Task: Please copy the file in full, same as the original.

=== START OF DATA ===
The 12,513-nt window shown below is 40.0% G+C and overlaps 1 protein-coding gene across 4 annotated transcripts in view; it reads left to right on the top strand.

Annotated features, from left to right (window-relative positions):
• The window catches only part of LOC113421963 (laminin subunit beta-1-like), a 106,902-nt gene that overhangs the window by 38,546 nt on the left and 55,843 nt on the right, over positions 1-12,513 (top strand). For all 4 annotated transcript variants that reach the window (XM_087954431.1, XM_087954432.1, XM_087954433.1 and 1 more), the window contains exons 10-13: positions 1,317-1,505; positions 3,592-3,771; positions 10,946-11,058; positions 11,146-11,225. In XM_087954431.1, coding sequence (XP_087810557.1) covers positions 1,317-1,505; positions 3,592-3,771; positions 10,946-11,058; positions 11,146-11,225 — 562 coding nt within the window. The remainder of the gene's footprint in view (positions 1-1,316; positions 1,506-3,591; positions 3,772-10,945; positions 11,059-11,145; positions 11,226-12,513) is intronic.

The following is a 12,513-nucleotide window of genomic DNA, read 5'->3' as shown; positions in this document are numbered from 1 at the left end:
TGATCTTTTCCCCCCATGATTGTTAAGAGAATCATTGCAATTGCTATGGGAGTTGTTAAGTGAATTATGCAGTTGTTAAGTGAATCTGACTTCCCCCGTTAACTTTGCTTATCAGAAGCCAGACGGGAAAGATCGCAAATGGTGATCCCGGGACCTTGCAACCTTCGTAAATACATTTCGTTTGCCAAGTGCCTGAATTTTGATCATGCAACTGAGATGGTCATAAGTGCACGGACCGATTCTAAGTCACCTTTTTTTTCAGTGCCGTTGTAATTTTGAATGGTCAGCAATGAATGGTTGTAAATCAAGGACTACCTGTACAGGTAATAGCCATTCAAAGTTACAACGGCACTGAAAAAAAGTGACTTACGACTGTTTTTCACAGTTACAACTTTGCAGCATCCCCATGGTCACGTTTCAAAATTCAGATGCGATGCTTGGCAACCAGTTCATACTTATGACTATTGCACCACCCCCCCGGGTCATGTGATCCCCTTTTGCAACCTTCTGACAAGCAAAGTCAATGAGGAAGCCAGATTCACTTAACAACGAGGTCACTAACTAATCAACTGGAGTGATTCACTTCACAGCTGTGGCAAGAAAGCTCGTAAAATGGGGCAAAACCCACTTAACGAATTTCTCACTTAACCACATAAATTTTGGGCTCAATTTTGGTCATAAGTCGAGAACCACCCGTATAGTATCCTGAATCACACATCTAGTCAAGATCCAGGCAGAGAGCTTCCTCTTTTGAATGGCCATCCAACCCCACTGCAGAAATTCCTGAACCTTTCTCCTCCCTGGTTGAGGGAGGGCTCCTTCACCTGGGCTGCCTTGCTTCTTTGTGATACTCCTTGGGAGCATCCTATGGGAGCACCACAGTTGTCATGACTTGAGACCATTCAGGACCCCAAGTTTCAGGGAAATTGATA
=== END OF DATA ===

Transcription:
The 12,513-nt window shown below is 40.0% G+C and overlaps 1 protein-coding gene across 4 annotated transcripts in view; it reads left to right on the top strand.

Annotated features, from left to right (window-relative positions):
• The window catches only part of LOC113421963 (laminin subunit beta-1-like), a 106,902-nt gene that overhangs the window by 38,546 nt on the left and 55,843 nt on the right, over positions 1-12,513 (top strand). For all 4 annotated transcript variants that reach the window (XM_087954431.1, XM_087954432.1, XM_087954433.1 and 1 more), the window contains exons 10-13: positions 1,317-1,505; positions 3,592-3,771; positions 10,946-11,058; positions 11,146-11,225. In XM_087954431.1, coding sequence (XP_087810557.1) covers positions 1,317-1,505; positions 3,592-3,771; positions 10,946-11,058; positions 11,146-11,225 — 562 coding nt within the window. The remainder of the gene's footprint in view (positions 1-1,316; positions 1,506-3,591; positions 3,772-10,945; positions 11,059-11,145; positions 11,226-12,513) is intronic.

The following is a 12,513-nucleotide window of genomic DNA, read 5'->3' as shown; positions in this document are numbered from 1 at the left end:
TGATCTTTTCCCCCCATGATTGTTAAGAGAATCATTGCAATTGCTATGGGAGTTGTTAAGTGAATTATGCAGTTGTTAAGTGAATCTGACTTCCCCCGTTAACTTTGCTTATCAGAAGCCAGACGGGAAAGATCGCAAATGGTGATCCCGGGACCTTGCAACCTTCGTAAATACATTTCGTTTGCCAAGTGCCTGAATTTTGATCATGCAACTGAGATGGTCATAAGTGCACGGACCGATTCTAAGTCACCTTTTTTTTCAGTGCCGTTGTAATTTTGAATGGTCAGCAATGAATGGTTGTAAATCAAGGACTACCTGTACAGGTAATAGCCATTCAAAGTTACAACGGCACTGAAAAAAAGTGACTTACGACTGTTTTTCACAGTTACAACTTTGCAGCATCCCCATGGTCACGTTTCAAAATTCAGATGCGATGCTTGGCAACCAGTTCATACTTATGACTATTGCACCACCCCCCCGGGTCATGTGATCCCCTTTTGCAACCTTCTGACAAGCAAAGTCAATGAGGAAGCCAGATTCACTTAACAACGAGGTCACTAACTAATCAACTGGAGTGATTCACTTCACAGCTGTGGCAAGAAAGCTCGTAAAATGGGGCAAAACCCACTTAACGAATTTCTCACTTAACCACATAAATTTTGGGCTCAATTTTGGTCATAAGTCGAGAACCACCCGTATAGTATCCTGAATCACACATCTAGTCAAGATCCAGGCAGAGAGCTTCCTCTTTTGAATGGCCATCCAACCCCACTGCAGAAATTCCTGAACCTTTCTCCTCCCTGGTTGAGGGAGGGCTCCTTCACCTGGGCTGCCTTGCTTCTTTGTGATACTCCTTGGGAGCATCCTATGGGAGCACCACAGTTGTCATGACTTGAGACCATTCAGGACCCCAAGTTTCAGGGAAATTGATA